August 3, 2014 at 9:24 PM
BERNARDS TOWNSHIP, NJ - A random drug testing program that allows parents to "opt in" to have their students in the middle school and at Ridge High School tested at random for drug use and substance abuse has been approved by the Bernards Township Board of Education. However, Schools Superintendent Nick Markarian said the program will take some time for school administrators to put into place, and it isn't set to begin this September.
"It will take some time to set up," Markarian said after the policy for students in grades 6 to 12 received unanimous school board approval in July. First reading of the policy had taken place about a month earlier, and the policy now has received final approval.
But with many details still to be worked out, it "may be some months before can actually implement the policy," Markarian said in an email after the board's approval.
"It's a start," said board member Michael Byrne, who in the past has said that the program should not be voluntary, but should be a mandatory program. Other school districts require students to become part of the random drug testing pool if they sign up for sports or other after-school activities, or if they obtain parking permits.
The policy is posted online on the Bernards Township school website. The second part of the policy, also posted online, lets parents sign up to have their children included in the random drug testing pool, or instead decide not to have their students be tested at random. The school district already can request a student be tested if drug or substance abuse is suspected.
Testing to look for marijuana, cocaine, oxycodone use and more
Students' urine samples would be tested for substances that may include marijuana, amphetamines, barbituates, benzodiazepines, cocaine, MDMA, methadone, methamphetamines, opiates, oxycodone, phencyclidine (PCP), propoxyphene and any other substance defined as a "controlled substance" under New Jersey or federal law.
The policy explains that a child whose parent or guardian has given consent may be chosen at random and asked to submit a urine sample for testing until the time he or she is withdrawn from the program, or is no longer a student in Bernards Township schools. The policy also allows a parent to withdraw their child even after initial consent for approval.
"Furthermore, I understand that multiple confirmed positive random drug tests may result in a loss of school privileges," the policy states. Each school year, the school district intends to test at least 10 percent of sixth through eighth graders at the William Annin Middle School, and 20 percent of students in grades 9 to 12 at the high school.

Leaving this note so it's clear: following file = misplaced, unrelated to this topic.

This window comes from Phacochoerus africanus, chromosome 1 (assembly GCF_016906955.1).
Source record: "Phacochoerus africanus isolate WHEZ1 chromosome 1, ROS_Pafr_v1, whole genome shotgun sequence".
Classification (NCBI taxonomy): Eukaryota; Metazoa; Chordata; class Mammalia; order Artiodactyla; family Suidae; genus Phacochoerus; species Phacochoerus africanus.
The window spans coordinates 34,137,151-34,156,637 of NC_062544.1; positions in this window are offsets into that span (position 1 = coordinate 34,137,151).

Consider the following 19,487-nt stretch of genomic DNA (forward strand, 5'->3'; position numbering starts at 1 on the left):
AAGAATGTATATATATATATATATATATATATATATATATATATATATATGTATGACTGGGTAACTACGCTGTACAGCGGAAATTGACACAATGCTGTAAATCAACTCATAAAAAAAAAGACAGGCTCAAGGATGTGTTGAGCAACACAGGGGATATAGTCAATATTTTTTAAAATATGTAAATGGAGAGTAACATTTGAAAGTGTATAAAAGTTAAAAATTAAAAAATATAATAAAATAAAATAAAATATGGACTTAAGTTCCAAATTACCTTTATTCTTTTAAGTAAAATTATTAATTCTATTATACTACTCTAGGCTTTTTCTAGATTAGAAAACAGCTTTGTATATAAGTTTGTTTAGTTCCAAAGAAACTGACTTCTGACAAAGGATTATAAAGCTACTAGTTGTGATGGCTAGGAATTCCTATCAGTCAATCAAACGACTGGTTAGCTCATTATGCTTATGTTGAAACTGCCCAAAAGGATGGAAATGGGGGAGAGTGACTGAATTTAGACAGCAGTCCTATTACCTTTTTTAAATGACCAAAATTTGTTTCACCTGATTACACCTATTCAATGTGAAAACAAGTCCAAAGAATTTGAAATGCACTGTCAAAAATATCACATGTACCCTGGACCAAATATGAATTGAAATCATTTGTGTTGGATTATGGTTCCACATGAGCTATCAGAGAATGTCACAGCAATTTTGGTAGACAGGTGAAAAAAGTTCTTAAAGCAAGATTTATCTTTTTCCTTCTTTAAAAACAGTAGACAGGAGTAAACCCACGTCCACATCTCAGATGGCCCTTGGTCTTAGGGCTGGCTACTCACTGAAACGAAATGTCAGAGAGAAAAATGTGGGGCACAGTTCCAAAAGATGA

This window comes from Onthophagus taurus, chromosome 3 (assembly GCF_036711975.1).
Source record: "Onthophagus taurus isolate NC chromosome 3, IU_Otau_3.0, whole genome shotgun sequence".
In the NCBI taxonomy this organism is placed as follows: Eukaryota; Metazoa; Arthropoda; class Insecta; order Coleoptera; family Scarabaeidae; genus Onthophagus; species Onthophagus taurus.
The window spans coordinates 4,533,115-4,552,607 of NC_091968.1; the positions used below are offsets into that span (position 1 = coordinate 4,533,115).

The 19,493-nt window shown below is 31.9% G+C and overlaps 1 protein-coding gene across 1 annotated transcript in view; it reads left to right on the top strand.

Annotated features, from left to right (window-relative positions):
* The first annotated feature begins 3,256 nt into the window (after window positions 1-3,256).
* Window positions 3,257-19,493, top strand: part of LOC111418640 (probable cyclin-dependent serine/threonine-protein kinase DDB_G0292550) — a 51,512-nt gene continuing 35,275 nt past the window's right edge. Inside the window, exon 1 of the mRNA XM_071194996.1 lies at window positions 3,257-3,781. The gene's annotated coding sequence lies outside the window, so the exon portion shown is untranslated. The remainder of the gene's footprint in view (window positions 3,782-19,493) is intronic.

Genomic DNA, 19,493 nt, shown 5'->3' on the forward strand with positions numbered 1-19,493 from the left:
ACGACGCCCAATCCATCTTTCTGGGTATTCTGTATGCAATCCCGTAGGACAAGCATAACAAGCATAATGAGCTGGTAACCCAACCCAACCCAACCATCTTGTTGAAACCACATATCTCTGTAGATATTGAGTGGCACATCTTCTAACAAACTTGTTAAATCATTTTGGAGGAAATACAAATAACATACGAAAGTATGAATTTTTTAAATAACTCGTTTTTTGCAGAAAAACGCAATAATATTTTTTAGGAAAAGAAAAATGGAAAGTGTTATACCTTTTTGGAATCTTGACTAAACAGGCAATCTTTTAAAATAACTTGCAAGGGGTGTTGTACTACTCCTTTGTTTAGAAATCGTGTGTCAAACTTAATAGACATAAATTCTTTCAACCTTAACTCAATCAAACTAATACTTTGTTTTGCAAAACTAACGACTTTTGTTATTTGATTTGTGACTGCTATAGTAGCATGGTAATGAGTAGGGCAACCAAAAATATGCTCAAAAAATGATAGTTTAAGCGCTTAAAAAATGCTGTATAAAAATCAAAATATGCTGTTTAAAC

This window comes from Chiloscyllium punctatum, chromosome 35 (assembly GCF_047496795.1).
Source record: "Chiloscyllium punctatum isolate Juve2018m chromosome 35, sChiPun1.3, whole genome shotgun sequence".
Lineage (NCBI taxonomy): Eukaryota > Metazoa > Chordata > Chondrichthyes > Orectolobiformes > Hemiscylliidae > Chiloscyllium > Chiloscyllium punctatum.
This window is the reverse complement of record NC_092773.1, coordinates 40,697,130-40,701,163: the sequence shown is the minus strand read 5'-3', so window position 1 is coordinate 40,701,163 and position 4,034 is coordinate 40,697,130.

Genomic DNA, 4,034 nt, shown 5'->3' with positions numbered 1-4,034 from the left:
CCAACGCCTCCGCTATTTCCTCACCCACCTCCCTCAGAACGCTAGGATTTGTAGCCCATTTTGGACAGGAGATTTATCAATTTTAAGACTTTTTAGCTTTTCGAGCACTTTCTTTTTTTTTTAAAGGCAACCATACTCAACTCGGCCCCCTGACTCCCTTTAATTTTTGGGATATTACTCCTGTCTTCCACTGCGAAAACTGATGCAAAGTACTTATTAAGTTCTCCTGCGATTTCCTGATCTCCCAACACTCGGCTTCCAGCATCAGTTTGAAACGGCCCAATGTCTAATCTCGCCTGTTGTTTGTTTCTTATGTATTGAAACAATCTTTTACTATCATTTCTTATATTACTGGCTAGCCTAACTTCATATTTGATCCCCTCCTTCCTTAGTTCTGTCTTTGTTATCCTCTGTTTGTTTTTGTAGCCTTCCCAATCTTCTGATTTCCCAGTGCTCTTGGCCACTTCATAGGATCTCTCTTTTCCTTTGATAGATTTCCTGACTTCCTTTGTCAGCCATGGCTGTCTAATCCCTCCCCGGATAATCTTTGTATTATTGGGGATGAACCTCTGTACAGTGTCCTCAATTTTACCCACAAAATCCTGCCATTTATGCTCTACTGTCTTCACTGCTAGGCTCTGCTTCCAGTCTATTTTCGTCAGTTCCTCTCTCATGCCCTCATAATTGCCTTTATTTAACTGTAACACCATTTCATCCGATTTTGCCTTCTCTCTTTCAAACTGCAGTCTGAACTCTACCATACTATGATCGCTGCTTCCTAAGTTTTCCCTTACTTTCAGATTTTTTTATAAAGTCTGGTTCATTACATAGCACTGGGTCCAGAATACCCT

The program imposes increasingly consequences for multiple positive tests, but all require a parent to be notified as the first step. Students may appeal a positive test, and acquire their own test at a laboratory approved by the school district.
The consequences outlined are somewhat different for grades 6 to 8, but all students who test positive in any grade would be required to be examined by a physician, undergo counseling in school, and submit a negative, or clean, test within 30 days. The school district would not be responsible for follow-up testing and physician visits.
After a third positive test, a student would be suspended from athletic or other extracurricular activites for two weeks, or required to perform five Saturdays of community service, as well as being referred for a substance abuse evaluation. The other steps, such as being required to submit a clean test within 30 days, also would remain in place, the policy states.
Keeping parents informed is an important part of the goal, Byrne said. Many parents are unaware their students are using drugs or alcohol, he said.
Random drug testing -- which started years ago in school districts such as Hunterdon Central High School in Hunterdon County -- has been on the table for many years at Bernards Township school board meetings. Former Superintendent Valerie Goger endorsed a program.
Byrne said he has been approached by one mother who said that when mandatory drug testing at the high school was proposed about five years ago, her son had stopped using drugs. When that proposal was scrapped, the mother said her child began using drugs again -- with tragic consequences, Byrne said. Community concern also increased about drug use after two former students died of drug overdoses last year, he said.
Another measure under discussion is whether to use breathalyzer tests at athletic events, he said.